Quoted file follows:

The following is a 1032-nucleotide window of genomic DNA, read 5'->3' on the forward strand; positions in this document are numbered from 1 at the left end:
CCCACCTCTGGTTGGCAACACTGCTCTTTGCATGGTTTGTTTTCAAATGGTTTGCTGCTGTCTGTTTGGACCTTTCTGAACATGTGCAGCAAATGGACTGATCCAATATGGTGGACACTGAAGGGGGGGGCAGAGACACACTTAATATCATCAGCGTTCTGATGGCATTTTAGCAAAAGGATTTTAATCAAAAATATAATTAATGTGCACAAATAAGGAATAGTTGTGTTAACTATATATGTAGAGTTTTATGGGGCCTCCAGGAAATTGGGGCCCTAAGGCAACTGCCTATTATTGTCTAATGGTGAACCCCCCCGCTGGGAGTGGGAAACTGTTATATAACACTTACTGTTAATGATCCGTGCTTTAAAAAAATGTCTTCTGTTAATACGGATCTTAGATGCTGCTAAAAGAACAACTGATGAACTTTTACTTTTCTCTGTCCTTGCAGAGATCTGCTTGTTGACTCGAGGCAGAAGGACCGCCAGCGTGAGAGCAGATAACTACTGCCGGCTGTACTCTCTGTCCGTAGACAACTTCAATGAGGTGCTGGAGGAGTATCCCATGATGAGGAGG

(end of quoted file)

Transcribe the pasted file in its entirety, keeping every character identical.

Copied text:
The following is a 1032-nucleotide window of genomic DNA, read 5'->3' on the forward strand; positions in this document are numbered from 1 at the left end:
CCCACCTCTGGTTGGCAACACTGCTCTTTGCATGGTTTGTTTTCAAATGGTTTGCTGCTGTCTGTTTGGACCTTTCTGAACATGTGCAGCAAATGGACTGATCCAATATGGTGGACACTGAAGGGGGGGGCAGAGACACACTTAATATCATCAGCGTTCTGATGGCATTTTAGCAAAAGGATTTTAATCAAAAATATAATTAATGTGCACAAATAAGGAATAGTTGTGTTAACTATATATGTAGAGTTTTATGGGGCCTCCAGGAAATTGGGGCCCTAAGGCAACTGCCTATTATTGTCTAATGGTGAACCCCCCCGCTGGGAGTGGGAAACTGTTATATAACACTTACTGTTAATGATCCGTGCTTTAAAAAAATGTCTTCTGTTAATACGGATCTTAGATGCTGCTAAAAGAACAACTGATGAACTTTTACTTTTCTCTGTCCTTGCAGAGATCTGCTTGTTGACTCGAGGCAGAAGGACCGCCAGCGTGAGAGCAGATAACTACTGCCGGCTGTACTCTCTGTCCGTAGACAACTTCAATGAGGTGCTGGAGGAGTATCCCATGATGAGGAGG